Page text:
Bereaved by Suicide Support Worker
What does your role involve?
The Bereaved by Suicide Project is an initiative put in place by the Northern Trust in recognition of the devastating effect suicide can have on family members and friends. The project aims to generate awareness of the wide range of support organisations and individual counselling services across the Trust area that people can turn to if they have been bereaved in this way.
I am involved in promoting and providing support services for families and friends struggling to come to terms with bereavement due to suicide across the Northern Health and Social Care Trust area.
I work with local community and voluntary organisations to increase awareness of existing local support services and were gaps in services are identified I will encourage the development of a new group.
The service I provide is for people over 18. Anyone can access the service by contacting me directly or by logging on to the Northern Health and Social Care website, where they will find the bereaved by suicide leaflet and booklet.
Did you always want to work in this sector in some capacity?
The area of suicide prevention has always interested me - when I was 18 I became a volunteer with the Samaritans. This opportunity allowed me to listen and to talk to people who were in distress or despair. This was an enormous learning curve for me. I have also been a Cruse volunteer for three years. I have found listening to others talking about their lives and helping them to discover ways of coping with their thoughts and feelings very challenging but extremely rewarding.
How did you get into the position in the first place?
When the opportunity arrived at the Northern Trust for the support worker, I applied for the job and was fortunate to be given the chance to prove myself.
What training or previous experience do you have that has helped you in your current role?
I have a HND in Care Practice, an Advanced Diploma in Counselling, a certificate in Mental Health Services and a GNVQ in Health and Social Care.
I have also completed some short courses; Applied Suicide Intervention Skills Training (ASIST), mental health first aid, Cruse Bereavement training, Level 5 Certificate in Management and Leadership, Community Development and Facilitation training.
What is your organisation's role in the local community?
The Northern Health & Social Care Trust provides a range of health and social care services, to the ten local council areas within our locality – Antrim, Ballymena, Ballymoney, Carrickfergus, Coleraine, Cookstown, Larne, Magherafelt, Moyle and Newtownabbey - a population of approximately 443,000.
We provide community based health and social care services including day centres, health centres and residential care and acute services from Antrim Area Hospital, Causeway Hospital in Coleraine, the Mid Ulster and Whiteabbey hospitals. Services are also provided from the Braid Valley, Dalriada, Moyle and Robinson hospitals.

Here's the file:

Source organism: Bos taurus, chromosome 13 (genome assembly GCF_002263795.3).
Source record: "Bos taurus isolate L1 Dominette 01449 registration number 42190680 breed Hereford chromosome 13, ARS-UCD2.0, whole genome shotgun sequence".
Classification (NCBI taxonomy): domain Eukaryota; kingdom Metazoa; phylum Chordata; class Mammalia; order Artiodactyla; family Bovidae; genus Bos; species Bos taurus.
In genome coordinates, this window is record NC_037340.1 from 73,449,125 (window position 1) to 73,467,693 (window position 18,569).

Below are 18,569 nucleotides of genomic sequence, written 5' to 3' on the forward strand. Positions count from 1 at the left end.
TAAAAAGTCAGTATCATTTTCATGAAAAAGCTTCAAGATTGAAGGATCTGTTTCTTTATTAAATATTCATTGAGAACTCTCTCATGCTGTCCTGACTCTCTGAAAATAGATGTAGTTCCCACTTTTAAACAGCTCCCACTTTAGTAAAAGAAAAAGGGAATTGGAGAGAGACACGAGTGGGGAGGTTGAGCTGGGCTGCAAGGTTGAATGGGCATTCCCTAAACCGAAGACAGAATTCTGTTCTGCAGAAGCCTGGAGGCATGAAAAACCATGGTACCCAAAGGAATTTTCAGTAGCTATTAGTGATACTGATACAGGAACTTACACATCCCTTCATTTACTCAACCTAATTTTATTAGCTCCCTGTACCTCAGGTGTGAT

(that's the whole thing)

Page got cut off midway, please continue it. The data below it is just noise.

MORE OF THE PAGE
And how does your role fit in as part of this?
Within the Northern Trust I work within the Health Improvement & Community Development Service. The service supports a range of organisations and groups in the local community to develop and implement programmes and initiatives aimed at improving local health. Health issues include - increasing good mental health, smoking cessation, reducing obesity or lowering alcohol-related harms.
My role focuses on people who have been bereaved by suicide. Being bereaved by suicide can leave family and friends with unanswered questions and not knowing where to turn or who to talk to. The Bereaved by Suicide Project was set up to encourage the development of a range of support structures that family and friends can turn to after bereavement.
What sort of personality and qualities do you need to do your job successfully?
As this is a caring profession you need to be interested in the work and the people you are dealing with. I feel that you need to be friendly, approachable, a good listener, genuine, honest and kind. If you display these qualities it allows relationships to develop easier and people to benefit more from the project.
What are the biggest rewards of the job? And the biggest challenges?
Dealing with bereavement through suicide is challenging due to the range and depth of emotions experienced. This is often accompanied by questions as to 'why' it has happened.
Each client has their own unique journey and it is an honour for me to be invited to share that journey with them. I feel rewarded when I make a difference to people in need. I am also very fortunate to work with some lovely caring people who help make my work easier. My job is very rewarding and I really enjoy it.
What's the best piece of advice you've ever been given?
To make the most of every day because you never know what is around the corner.
What advice would you give to someone who wanted to do the same job?
I would tell them to get as much voluntary experience in this line of work. It will also give them the opportunity to learn vital skills and decide if this is really the right career path for them.
If they are interested in suicide prevention they can complete the ASIST course, which is a two day course that provides suicide first aid skills to anyone who may come into contact with a person at risk.
What do you enjoy doing outside work?
As my job can be stressful I like to engage in activities to relieve stress, like walking, catching up with friends and family or shopping.
Looking after yourself is very important when working in a challenging role and it is an important aspect of stress management. If I relieve myself of personal stress I can provide a better service to those in need.
I also am the chairperson for Cookstown and Dungannon Women’s Aid, which provides support to women and children suffering from domestic violence. I find this role very rewarding and it allows me to give something back to my community.